Meanings of Christmas: A Christmas tree like a burst of light (2): The two concluding articles in our series on Christmas are by Margaret Long, of the Russian Orthodox Church, and Daniel Jenkins, of the United Reform Church.

OURS is commonly supposed to be an unusually secular-minded age, yet Christmas has never been more widely observed.

This may be partly because Christian faith has deeper roots in our midst than many care to acknowledge, but thoughtful Christians know that genuine faith rarely comes easily and that much of this amiable popularity could derive from misunderstanding and misuse. Their suspicions are intensified by the ironic realisation that few New Testament passages offer more difficulties to honest enquiries than the Christmas stories. They are found only in two Gospels, not mentioned by Paul and ignored in the first sermon in the Acts of the Apostles. What presents the greatest difficulty of all, the story that Jesus was born without the agency of a human father, receives little public discussion. Either it is accepted - or rejected - as yet another miracle, or it is dismissed as a naively pious legend.

Both attitudes are over-simplified and the matter needs more attention. Nowhere is the mystery inherent in human existence more baffling than in the circumstances of ordinary human birth. If any two parents had not met and had intercourse at that particular time, and if one among innumerable genetic possibilities had not occurred in fertilisation, then I would not have been I, nor you you. Surely this apparent fortuitousness, even in the most stable of marriages, sharpens the question of whether life as a whole is not a matter of meaningless chance?

The Nativity stories as a whole insist that, on the contrary, this particular birth was anything but a matter of chance. As Mary sang in her Magnificat, it was the fulfilment of God's long-standing covenant with Israel, and it explains otherwise puzzling parts of the story - like the long lists of begats, the account of John the Baptist's birth and the awkward winter journey to the city of David for the birth itself.

Until his public ministry began, Jesus was apparently not considered to be different from anyone else. 'Is not this the carpenter?' It was surely only with hindsight that the evangelists could have come to believe in anything special about his birth. It was not the later Nativity stories, but their knowledge of the meaning of Jesus's life, rejection, death and victory over death, as it had come to them in their own new birth in the Holy Spirit, which enabled them to dare to conclude that that same Spirit must have been uniquely present in Jesus's birth as a human being. It is hard for us to realise how immensely daring that conclusion was. As members of Israel, they knew that their God was holy and that they were unworthy to stand in His presence. No man could look upon God's face and live.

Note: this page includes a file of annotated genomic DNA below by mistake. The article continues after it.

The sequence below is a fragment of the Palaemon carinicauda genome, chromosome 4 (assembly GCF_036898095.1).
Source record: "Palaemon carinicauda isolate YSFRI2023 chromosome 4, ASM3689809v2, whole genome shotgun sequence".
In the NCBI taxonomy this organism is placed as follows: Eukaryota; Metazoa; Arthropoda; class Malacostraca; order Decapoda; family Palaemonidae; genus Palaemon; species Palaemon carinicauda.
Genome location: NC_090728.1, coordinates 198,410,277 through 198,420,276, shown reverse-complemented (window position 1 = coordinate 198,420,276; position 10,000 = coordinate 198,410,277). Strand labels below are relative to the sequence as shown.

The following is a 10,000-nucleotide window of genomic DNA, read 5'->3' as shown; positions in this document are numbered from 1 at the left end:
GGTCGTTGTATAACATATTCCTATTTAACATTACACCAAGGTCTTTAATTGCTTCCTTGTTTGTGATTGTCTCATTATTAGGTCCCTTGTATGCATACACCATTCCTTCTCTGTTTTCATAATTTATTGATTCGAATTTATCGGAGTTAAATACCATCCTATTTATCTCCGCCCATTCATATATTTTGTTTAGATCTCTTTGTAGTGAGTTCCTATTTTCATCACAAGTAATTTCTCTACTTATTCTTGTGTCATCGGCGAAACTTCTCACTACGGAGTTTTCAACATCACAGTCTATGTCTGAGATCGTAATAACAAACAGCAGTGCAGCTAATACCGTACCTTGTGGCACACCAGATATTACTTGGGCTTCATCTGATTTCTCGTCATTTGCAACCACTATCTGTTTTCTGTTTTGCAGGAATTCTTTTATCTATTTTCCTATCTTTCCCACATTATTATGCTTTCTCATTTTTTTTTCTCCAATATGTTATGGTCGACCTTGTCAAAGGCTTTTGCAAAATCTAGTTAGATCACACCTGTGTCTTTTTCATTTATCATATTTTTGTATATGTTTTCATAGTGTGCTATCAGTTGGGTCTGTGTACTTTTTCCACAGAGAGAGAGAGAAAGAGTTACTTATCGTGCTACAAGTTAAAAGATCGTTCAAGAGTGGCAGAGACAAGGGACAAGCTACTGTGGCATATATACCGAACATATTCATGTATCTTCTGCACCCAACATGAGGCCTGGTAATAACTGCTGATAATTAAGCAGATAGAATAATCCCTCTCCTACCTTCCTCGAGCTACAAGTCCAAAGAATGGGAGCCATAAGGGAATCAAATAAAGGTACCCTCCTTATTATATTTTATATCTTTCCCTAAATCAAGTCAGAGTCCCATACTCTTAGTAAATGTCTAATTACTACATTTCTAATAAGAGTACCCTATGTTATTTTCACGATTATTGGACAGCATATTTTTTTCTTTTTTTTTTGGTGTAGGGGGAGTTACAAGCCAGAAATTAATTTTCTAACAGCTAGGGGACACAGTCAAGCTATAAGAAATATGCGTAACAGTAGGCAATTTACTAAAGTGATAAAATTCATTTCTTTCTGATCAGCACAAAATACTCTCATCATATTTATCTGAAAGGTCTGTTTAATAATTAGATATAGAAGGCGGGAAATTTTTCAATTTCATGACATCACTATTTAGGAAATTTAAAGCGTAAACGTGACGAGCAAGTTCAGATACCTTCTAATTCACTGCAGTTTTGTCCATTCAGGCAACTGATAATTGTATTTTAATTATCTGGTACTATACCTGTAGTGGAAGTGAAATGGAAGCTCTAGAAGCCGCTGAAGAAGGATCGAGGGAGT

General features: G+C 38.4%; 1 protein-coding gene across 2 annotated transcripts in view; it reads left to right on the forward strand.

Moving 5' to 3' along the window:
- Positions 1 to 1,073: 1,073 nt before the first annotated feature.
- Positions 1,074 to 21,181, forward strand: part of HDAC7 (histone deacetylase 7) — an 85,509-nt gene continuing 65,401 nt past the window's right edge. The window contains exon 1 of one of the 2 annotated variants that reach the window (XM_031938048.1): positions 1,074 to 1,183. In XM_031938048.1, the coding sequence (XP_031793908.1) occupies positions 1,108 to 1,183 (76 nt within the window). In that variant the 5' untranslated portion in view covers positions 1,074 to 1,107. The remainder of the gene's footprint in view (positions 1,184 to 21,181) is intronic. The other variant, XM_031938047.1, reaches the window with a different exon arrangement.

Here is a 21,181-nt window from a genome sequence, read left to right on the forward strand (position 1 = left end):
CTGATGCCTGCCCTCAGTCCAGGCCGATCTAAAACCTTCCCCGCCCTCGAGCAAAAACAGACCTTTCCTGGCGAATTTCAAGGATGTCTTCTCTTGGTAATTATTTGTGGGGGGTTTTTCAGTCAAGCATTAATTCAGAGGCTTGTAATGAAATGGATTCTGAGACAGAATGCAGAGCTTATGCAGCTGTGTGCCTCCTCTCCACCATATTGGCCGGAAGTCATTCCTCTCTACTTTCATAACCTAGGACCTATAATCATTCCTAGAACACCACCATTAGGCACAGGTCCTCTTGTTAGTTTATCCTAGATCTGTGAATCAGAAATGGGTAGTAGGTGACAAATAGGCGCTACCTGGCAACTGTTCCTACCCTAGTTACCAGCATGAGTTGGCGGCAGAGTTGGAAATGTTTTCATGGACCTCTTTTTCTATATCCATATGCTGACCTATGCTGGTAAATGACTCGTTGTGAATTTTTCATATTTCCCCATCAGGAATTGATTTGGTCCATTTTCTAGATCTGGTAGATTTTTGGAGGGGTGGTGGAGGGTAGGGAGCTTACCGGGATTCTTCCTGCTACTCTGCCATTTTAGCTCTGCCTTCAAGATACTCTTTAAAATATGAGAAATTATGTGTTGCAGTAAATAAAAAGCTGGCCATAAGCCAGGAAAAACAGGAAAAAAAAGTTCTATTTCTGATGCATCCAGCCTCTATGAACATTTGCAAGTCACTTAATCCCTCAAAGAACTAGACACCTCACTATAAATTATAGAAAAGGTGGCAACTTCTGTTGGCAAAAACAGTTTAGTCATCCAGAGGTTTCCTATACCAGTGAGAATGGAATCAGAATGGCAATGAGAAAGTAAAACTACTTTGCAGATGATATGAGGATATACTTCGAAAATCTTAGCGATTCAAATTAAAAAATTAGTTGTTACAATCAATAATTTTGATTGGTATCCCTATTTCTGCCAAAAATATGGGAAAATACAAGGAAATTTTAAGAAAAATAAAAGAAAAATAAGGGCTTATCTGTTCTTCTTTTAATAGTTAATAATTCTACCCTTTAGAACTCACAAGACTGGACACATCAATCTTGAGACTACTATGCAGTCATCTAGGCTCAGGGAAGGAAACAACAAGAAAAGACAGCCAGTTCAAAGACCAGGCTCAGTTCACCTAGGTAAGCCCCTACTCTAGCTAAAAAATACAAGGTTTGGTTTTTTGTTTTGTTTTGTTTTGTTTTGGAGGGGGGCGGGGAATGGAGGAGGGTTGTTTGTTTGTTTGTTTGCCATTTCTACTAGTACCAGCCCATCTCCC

That this God should enter into the most intimate personal conjunction with a human being, accepting a share in the uncertainties and indignities of human birth, must have seemed initially to be blasphemous. They could have hotly repudiated it unless they had already discovered that God's forgiving grace had come through the human life of the man Jesus, and especially through his death - a mystery even more challenging than that of his birth.

Their account of the virgin birth, therefore, would have been for them anything but a pious legend or a naive wonder story. It was, in a phrase of Paul Tillich, an existential symbol, a sign of the miraculously loving initiative of the holy God in entering right into the heart of a human life. It called attention to a mystery so profound that it could only be apprehended by changing the shape and direction of their whole lives, leading them to what was in effect a new birth in the Spirit.

As such a sign, it may involve theological as well as the obvious biological difficulties. Many thoughtful Christians argue that for Joseph to have had a part in the conception of Jesus would have strengthened rather than weakened the emphasis on the full reality of the Incarnation. But this is not the vital issue. The story stands, as the Early Church came quickly to see, as a solemn testimony that the initiative in the birth of Jesus was not fortuitous but the work of the Holy Spirit who, in the time of this mortal life, enabled God's son, Jesus Christ, to visit us in great humility.

That testimony has credibility for us in the same way as it had for the Gospel's first readers. They already knew the same Spirit as was in Jesus, an actively renewing power, forgiving, reconciling and giving liberating renewal of purpose.

Surely, when even as attractively popular a festival as Christmas can be exploited into insignificance, we do well neither to dismiss nor passively to accept the Evangelists' testimony to the Virgin birth, but to heed it as a pointer to the awesome, ultimate mystery of our humanity, the coming of divinity into our midst in human form.

Dr Daniel Jenkins is a United Reformed Church minister.

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